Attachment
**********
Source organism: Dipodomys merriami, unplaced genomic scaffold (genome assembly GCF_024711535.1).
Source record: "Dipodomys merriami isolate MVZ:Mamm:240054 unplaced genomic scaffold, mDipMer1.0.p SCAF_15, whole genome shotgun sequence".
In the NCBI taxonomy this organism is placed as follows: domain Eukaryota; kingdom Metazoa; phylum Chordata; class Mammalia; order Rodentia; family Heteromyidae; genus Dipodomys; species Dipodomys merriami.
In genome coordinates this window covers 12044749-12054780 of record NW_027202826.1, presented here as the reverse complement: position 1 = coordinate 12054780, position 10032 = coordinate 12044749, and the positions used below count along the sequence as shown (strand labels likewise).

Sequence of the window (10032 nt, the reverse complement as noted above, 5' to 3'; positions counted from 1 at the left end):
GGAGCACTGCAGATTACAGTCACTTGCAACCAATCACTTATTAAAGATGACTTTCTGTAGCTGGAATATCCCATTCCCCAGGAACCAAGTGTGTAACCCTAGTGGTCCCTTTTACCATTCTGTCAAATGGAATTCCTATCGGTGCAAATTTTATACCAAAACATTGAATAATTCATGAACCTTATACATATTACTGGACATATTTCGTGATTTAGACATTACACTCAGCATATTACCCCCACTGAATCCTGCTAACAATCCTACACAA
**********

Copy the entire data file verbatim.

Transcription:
Source organism: Dipodomys merriami, unplaced genomic scaffold (genome assembly GCF_024711535.1).
Source record: "Dipodomys merriami isolate MVZ:Mamm:240054 unplaced genomic scaffold, mDipMer1.0.p SCAF_15, whole genome shotgun sequence".
In the NCBI taxonomy this organism is placed as follows: domain Eukaryota; kingdom Metazoa; phylum Chordata; class Mammalia; order Rodentia; family Heteromyidae; genus Dipodomys; species Dipodomys merriami.
In genome coordinates this window covers 12044749-12054780 of record NW_027202826.1, presented here as the reverse complement: position 1 = coordinate 12054780, position 10032 = coordinate 12044749, and the positions used below count along the sequence as shown (strand labels likewise).

Sequence of the window (10032 nt, the reverse complement as noted above, 5' to 3'; positions counted from 1 at the left end):
GGAGCACTGCAGATTACAGTCACTTGCAACCAATCACTTATTAAAGATGACTTTCTGTAGCTGGAATATCCCATTCCCCAGGAACCAAGTGTGTAACCCTAGTGGTCCCTTTTACCATTCTGTCAAATGGAATTCCTATCGGTGCAAATTTTATACCAAAACATTGAATAATTCATGAACCTTATACATATTACTGGACATATTTCGTGATTTAGACATTACACTCAGCATATTACCCCCACTGAATCCTGCTAACAATCCTACACAA